Rick,

    You're right, the bollard is a bit close to the furnace. However, at some point, you just have to say "good enough". Hopefully, the owner will not enter the garage at 65 mph.

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  6. #6
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    Default Re: Garage Filter Compartment Door

    Quote Originally Posted by Rick Hurst View Post
    I don't understand why a bollard as in Gunnar's photo is of any real protection. If a car or trucks hits that with any real force, the vehicle could just wrap around the bollard and still hit the equipment.
    Rick,

    If a car hits that with any real force, it will drive that equipment through that wall and push the wall in too. The bollard is not there to protect against a car launching off the drag strip starting line.

    A proper bollard will, however, protect against a reasonable bump from a car which accidentally went the wrong way at slow speed.

    Down in South Florida we had a neighbor who had a teenage daughter the same age as one of our daughters, she was in their car in their garage with the engine running and her dad was allowing her to back the car out ... except that she put it in drive and hit the gas a bit too hard ... ... and did exactly as I described above, pushing the wall part way into the kitchen, crushing the washer and dryer between the car and the wall.

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  7. #7
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    Default Re: Garage Filter Compartment Door

    Thats exactly what I'm talking about.
    We need bigger bollards then. Maybe the size of a concrete pier below a home.

    rick


  8. #8
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    Default Re: Garage Filter Compartment Door

    Quote Originally Posted by Gunnar Alquist View Post
    Interestingly enough, it goes outside. Imagine that!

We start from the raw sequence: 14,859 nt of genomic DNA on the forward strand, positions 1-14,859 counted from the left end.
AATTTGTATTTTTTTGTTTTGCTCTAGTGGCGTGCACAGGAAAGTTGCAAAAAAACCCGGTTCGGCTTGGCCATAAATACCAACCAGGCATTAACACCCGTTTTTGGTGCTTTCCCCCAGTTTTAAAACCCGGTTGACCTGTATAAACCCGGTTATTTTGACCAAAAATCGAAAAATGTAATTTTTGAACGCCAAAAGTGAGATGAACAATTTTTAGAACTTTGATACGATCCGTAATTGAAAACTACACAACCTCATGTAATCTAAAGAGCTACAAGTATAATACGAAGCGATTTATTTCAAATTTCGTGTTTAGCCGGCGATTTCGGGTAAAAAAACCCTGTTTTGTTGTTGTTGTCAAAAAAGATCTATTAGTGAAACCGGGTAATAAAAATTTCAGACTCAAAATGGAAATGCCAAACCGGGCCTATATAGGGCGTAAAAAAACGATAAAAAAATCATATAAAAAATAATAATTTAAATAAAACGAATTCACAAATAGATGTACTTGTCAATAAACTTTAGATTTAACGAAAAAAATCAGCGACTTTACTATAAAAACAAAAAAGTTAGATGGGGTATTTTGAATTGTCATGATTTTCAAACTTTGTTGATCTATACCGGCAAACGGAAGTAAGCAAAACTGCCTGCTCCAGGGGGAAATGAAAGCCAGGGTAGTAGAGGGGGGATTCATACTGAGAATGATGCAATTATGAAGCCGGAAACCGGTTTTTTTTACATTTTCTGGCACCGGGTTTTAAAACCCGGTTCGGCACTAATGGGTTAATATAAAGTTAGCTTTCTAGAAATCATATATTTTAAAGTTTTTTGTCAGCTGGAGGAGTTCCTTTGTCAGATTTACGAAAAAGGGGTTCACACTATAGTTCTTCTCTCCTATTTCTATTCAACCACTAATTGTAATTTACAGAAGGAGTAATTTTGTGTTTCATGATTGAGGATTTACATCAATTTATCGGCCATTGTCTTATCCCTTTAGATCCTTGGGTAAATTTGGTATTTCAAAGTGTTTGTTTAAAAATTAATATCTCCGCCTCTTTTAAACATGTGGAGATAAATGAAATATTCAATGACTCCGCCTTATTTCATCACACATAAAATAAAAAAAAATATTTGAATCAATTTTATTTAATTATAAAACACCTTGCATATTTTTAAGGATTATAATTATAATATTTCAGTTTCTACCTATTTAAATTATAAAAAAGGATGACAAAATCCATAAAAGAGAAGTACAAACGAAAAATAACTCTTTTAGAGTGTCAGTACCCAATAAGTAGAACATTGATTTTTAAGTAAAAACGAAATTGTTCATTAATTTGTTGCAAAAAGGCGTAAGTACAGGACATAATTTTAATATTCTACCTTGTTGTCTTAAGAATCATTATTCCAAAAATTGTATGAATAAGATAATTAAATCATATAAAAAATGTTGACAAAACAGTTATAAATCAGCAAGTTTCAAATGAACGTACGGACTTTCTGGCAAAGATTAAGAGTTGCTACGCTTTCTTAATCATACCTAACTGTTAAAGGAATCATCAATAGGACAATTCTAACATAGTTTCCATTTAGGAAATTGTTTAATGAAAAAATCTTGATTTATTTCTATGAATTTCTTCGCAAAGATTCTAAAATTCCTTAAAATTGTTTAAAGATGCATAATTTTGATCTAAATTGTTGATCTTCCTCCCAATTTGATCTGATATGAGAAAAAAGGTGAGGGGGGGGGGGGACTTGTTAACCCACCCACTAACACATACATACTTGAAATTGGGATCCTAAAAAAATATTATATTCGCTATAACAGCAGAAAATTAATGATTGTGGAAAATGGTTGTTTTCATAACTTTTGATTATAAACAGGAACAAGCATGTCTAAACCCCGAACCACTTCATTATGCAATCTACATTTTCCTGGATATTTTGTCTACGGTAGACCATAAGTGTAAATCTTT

Yeah, okay, but ... it's supposed to terminate inside the same space as the water heater - how new is the house?

    One shared sediment trap between the two valves. I rarely even see that. I would guess that sediment traps are not enforced in my area.
    Yeah, but enforced or not the sediment trap should be after the valve.

    I am not familiar with that and would not know what to say. If it is humidity related, our RH is generally pretty low during the summer, so condensation is typically not a problem. Of course, with global warming, that may well change.
    The space is there to allow the installers and service people to properly seal all the way around. You KNOW there was NO WAY that installer could seal anything at that area other than with plain blind luck.

    No pan under the water heater either.

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  9. #9
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    Default Re: Garage Filter Compartment Door

    Quote Originally Posted by Jerry Peck View Post
    Yeah, okay, but ... it's supposed to terminate inside the same space as the water heater - how new is the house?
    2004. I think exterior termination was required in CA at that time. Jerry Mc would probably know.

    Quote Originally Posted by Jerry Peck View Post
    No pan under the water heater either.
    Believe it or not, I actually got that. Thanks.

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  10. #10
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    Default Re: Garage Filter Compartment Door

    You got that missing drain cover too I'm sure at the wall?


  11. #11
    Keith Dibley's Avatar
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    Default Re: Garage Filter Compartment Door

    Nice feature to allow car exhaust fumes to be circulated through the house by placing furnace in garage - thoughtful!


  12. #12
    A.D. Miller's Avatar
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    Default Re: Garage Filter Compartment Door

    GA: Though the TPR drain terminates at the exterior it appears to make more than 4 bends prior to the terminus - which is wrong.

    If the entire garage floor is sloped from the wall behind the equipment to the door, all is well. If the equipment is sitting on a ledge of concrete which is level with the interior of the house, the water heater requires an auxiliary pan.

    I also do not see any sheet metal screws connecting the water heater vent to the draft hood.

    The primary condensate drain line is not protected from damage as it is on the vehicle side of the bollard.

    Like everyone else, I agree that another bollard is required.

    Builder smoking crack - again?


  13. #13
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    Default Re: Garage Filter Compartment Door

    That's a standard media filter cabinet.

    The manufacturer requires no safety on the door of that filter rack assembly.

    If anything the equipment should have never been located in the garage.